England Gifts and all about St Georges Day
There aren’t many dragons left in Sheffield or Swindon, and people in England don’t carry swords for fear of meeting one in Tesco’s car park. So it’s strange that a man who did kill one, over fifteen hundred years ago, is still a national hero. St. George wasn’t even English – as far as we know he never set foot in Britain. He was a Roman citizen, and a Roman soldier.
George was probably born in Cappadocia, in modern-day Turkey, sometime during the second century AD. He would have been a social outcast from birth, because his Christian parents refused to worship the Roman gods. Despite his background, George is supposed to have joined the army and risen quickly to the rank of tribune. You usually had to be rich and well connected to get that far – George was neither, so he must have been a tough and determined young man.
This determination showed itself when the Roman emperor Diocletian (AD 254-313) cracked down on the Christians. George tore up the order that told him to persecute members of his parents’ religion – and it cost him his life. He was given a final chance to make a pagan sacrifice. When he refused he was dragged through the streets of his home city of Lydda and beheaded.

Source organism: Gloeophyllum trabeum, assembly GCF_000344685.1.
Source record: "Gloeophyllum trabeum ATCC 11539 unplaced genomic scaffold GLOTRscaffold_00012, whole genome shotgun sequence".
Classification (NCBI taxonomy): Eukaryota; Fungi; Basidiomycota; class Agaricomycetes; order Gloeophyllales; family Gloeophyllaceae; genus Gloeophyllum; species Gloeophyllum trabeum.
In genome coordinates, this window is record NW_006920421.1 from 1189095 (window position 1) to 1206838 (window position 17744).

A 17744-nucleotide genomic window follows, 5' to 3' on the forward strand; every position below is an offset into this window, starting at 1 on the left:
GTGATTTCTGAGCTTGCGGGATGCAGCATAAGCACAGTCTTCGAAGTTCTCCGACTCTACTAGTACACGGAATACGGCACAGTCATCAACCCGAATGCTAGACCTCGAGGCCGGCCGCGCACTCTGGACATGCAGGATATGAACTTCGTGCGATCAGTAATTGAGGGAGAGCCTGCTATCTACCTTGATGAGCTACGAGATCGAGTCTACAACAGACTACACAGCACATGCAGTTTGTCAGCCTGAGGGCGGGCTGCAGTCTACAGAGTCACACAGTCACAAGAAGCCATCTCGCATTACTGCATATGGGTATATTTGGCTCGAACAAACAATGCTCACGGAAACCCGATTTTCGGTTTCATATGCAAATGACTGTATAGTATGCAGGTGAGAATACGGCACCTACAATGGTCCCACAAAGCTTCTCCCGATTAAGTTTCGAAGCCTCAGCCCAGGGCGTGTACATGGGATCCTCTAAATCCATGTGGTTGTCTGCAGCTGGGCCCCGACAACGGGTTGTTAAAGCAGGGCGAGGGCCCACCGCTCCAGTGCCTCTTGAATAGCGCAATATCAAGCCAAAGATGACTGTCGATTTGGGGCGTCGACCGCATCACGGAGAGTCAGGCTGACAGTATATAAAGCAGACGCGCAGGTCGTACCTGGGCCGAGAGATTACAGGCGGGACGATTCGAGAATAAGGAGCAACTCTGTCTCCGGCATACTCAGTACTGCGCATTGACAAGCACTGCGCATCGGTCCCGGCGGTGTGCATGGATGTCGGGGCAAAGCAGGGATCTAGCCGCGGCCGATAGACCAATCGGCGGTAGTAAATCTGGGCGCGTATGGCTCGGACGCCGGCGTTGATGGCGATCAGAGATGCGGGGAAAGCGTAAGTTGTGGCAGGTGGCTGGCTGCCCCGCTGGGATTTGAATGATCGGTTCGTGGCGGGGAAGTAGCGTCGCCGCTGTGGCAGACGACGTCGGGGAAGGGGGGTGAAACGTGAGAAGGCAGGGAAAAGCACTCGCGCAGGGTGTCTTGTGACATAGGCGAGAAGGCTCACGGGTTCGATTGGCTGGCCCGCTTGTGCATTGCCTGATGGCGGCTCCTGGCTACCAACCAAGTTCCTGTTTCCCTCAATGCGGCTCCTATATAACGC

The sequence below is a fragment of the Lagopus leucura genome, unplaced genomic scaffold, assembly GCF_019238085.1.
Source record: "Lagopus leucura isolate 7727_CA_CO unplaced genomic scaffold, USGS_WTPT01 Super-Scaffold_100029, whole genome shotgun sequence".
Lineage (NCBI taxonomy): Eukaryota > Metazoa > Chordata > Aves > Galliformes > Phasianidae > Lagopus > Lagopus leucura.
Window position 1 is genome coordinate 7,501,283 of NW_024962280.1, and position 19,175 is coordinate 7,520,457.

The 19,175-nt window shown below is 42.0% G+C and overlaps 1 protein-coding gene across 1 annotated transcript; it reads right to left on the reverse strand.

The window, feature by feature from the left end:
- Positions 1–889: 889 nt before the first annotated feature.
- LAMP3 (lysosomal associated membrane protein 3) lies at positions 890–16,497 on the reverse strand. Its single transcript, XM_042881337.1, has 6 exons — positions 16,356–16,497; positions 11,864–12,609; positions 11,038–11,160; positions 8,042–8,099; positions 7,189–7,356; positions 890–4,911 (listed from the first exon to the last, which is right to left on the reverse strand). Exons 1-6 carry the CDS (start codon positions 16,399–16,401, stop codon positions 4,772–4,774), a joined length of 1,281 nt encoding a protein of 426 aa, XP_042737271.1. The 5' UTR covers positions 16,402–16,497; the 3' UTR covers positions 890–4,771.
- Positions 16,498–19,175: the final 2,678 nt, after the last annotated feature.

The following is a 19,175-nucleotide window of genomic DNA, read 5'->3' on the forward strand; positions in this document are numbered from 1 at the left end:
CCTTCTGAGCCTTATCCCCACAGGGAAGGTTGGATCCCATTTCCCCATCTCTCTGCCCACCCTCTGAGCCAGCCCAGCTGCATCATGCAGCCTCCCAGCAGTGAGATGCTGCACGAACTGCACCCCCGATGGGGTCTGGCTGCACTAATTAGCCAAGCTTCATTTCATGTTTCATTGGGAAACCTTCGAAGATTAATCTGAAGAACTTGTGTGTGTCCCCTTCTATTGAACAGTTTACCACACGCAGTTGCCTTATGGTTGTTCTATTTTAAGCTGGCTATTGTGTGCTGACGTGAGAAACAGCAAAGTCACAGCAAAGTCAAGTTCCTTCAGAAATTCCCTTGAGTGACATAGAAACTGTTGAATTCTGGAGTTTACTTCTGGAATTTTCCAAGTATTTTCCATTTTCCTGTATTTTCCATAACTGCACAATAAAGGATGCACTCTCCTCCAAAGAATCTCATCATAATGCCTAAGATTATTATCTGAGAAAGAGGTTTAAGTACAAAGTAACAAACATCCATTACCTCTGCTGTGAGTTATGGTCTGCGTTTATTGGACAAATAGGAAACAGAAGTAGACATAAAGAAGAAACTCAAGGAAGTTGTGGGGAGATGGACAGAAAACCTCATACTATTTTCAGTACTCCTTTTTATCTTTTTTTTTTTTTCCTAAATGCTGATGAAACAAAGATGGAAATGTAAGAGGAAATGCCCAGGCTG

The church made George a saint soon afterwards. He is patron of countries like Portugal, Germany and Greece, and of farmers and soldiers.
St. George has been patron saint of England since the thirteenth century. His popularity grew after 1483 when printer William Caxton published the Golden Legend – the story of St. George saving a princess from a dragon. The story symbolises St. George’s defence of the church, represented by the princess, against the ‘dragon’ of the Roman government.
The soldierly St. George was very popular in fifteenth century England. The Hundred Years’ War against the French had finished not long before, and the Wars of the Roses were in full swing. George was even said to have appeared at the Battle of Agincourt in 1415 to help the outnumbered English army.
Shakespeare – who was born and died on a St. George’s day, 23rd April – certainly knew this story. In the playwright’s Henry V the English king inspires his troops before the battle by ordering them to ‘cry God for Harry, England and Saint George!’
We know that the most famous story about St George is just a myth. Yet his symbol is still on the English flag and the national football and rugby shirts today.
The George Cross – the UK’s highest award for civilian bravery – bears an image of the saint slaying the dragon. He may not have been quite what we imagine, but St. George remains an example of steadfastness and bravery to this day.